Monday, 10 December, 2018

DHS backs Apple, Amazon denial of China 'spy' chips report

DHS backs Apple, Amazon denial of China 'spy' chips report DHS backs Apple, Amazon denial of China 'spy' chips report
Nellie Chapman | 09 October, 2018, 16:27

(AAPL) and Amazon.com Inc.'s (AMZN) denials that their servers were compromised by Chinese spy chips.

The report by Bloomberg News, which cited unidentified US officials, said the malicious chips were inserted into equipment supplied by Supermicro Computer Inc.to American companies and government agencies.

A detailed analysis of the Bloomberg report on technology site The Register noted both Apple and Amazon "would want to keep any highly confidential information and contacts with intelligence services as quiet as possible". Both have since denied these claims and it looks like the UK's GCHQ and the US Department of Homeland Security are in agreement. Apple denied the report, and said that Bloomberg is confusing an event that took place in 2016 when the company found an infected driver on a single Super Micro server in one of its labs. But the three companies featured in the story-Apple, Amazon, and Supermicro-have all issued broad and strongly worded denials. "Nothing was ever found", he wrote.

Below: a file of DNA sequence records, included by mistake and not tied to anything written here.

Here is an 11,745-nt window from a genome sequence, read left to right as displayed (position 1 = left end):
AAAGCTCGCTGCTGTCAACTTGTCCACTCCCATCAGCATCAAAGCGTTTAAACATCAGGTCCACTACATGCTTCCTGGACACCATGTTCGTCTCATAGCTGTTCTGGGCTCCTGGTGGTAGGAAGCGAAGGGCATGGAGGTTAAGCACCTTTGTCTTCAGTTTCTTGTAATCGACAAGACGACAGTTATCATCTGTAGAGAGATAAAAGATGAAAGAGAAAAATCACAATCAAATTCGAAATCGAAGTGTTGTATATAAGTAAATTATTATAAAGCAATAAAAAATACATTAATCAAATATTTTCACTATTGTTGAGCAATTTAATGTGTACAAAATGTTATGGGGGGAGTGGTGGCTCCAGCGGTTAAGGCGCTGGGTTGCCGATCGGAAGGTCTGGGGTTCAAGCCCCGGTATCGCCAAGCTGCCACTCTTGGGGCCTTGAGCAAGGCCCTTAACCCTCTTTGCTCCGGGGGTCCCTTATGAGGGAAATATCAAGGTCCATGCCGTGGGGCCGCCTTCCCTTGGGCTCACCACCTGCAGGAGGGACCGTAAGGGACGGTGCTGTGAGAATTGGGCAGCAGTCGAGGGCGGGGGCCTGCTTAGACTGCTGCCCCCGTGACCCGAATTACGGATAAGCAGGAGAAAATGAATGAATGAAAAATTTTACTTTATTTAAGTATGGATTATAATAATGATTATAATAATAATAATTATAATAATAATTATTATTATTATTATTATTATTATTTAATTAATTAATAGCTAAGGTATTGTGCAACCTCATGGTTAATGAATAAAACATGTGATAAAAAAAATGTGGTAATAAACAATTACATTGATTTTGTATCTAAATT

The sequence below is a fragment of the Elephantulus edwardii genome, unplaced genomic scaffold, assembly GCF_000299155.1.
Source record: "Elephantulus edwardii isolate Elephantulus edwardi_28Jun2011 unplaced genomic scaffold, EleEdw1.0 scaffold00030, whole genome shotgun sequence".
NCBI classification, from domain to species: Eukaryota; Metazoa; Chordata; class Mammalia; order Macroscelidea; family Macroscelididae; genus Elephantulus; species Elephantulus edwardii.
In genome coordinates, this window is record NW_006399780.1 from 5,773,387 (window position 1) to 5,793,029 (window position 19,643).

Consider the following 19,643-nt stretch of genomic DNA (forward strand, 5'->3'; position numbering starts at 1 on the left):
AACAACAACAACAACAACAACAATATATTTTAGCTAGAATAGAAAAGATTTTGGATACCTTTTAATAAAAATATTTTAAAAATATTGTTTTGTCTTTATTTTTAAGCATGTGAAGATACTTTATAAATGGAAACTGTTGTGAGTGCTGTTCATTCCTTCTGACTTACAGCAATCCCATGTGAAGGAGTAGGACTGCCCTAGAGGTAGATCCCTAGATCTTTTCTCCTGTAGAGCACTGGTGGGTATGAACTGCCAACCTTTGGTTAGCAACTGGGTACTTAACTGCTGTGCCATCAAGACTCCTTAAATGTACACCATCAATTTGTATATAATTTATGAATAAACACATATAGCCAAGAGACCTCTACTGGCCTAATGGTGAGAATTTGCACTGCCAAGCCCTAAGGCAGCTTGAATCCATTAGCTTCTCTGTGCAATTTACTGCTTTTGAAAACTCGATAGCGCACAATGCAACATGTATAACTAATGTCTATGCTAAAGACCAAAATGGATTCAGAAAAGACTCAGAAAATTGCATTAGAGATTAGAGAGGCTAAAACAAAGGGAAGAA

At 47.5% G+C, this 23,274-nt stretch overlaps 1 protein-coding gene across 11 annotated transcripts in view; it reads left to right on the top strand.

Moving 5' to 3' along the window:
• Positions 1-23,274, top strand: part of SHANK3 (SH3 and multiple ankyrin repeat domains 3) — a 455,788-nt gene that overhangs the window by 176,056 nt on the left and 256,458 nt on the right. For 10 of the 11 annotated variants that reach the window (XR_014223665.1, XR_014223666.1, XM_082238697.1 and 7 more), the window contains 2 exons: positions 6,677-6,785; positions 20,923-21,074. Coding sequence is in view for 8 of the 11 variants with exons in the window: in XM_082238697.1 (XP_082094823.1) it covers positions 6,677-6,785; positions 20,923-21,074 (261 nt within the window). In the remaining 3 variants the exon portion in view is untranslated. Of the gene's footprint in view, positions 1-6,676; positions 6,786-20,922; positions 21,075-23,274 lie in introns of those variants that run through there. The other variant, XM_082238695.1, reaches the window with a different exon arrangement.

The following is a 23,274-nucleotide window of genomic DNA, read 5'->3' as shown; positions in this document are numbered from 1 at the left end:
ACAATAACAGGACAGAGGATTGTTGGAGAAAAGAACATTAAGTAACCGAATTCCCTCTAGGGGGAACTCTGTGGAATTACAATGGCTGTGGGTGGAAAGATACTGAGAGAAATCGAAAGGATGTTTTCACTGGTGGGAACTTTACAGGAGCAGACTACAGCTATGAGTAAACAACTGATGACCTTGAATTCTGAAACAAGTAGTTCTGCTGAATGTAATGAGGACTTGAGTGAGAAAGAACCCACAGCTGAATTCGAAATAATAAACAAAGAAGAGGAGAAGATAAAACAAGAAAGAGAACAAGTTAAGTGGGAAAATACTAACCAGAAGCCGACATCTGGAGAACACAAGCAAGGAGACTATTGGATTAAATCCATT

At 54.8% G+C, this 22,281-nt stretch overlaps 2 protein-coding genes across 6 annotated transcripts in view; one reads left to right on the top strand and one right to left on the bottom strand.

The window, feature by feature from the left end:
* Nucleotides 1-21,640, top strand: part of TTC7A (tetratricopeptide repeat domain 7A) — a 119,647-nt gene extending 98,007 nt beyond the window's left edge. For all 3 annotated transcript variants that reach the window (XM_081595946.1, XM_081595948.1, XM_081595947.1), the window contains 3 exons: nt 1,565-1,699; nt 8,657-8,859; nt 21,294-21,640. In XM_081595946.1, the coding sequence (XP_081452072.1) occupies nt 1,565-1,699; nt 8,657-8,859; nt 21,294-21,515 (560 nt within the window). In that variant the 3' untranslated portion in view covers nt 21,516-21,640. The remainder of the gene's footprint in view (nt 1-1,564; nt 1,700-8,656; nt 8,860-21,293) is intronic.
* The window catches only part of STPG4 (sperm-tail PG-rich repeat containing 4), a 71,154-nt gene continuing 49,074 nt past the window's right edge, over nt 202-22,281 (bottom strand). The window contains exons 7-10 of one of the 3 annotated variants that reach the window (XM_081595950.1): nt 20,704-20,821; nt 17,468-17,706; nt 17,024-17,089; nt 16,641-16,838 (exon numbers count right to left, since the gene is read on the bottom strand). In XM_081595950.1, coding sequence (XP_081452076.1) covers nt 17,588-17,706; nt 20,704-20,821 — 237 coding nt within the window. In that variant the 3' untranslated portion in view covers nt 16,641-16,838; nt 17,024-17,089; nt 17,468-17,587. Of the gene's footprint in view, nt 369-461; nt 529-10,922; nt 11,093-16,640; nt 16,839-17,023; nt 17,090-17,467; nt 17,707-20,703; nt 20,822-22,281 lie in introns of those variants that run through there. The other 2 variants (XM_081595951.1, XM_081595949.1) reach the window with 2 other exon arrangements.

Apple Inc. told USA lawmakers that its servers weren't compromised and sought to assure them that the company's global supply chain is secure.

Apple and Amazon, two companies identified as victims of the hack, refuted Bloomberg's claims in statements on their websites. Apple's Vice President for Information Security Goerge Stathakopoulos in a letter to the Senate and House commerce committees said that Apple made repeated investigations but did not find any evidence whatsoever which support the claims made in the Bloomberg report.

"In essence, this story seems to pass the sniff test", says Theo Markettos, who is on the security team at Cambridge University's Computer Lab.

"In light of your important leadership roles in Congress, we want to assure you that a recent report in Bloomberg Businessweek alleging the compromise of our servers is not true", read the letter published by Apple Insider. It said that USA investigators had found that Chinese agents operating on behalf of the People's Liberation Army had used a combination of subterfuge, bribery, and threats to insert the compromising chips during various stages of Supermicro's supply chain, after which point they would have been almost impossible to detect and given backdoor access to the systems they were implanted in.

Bloomberg has stuck by its report, insisting on its veracity.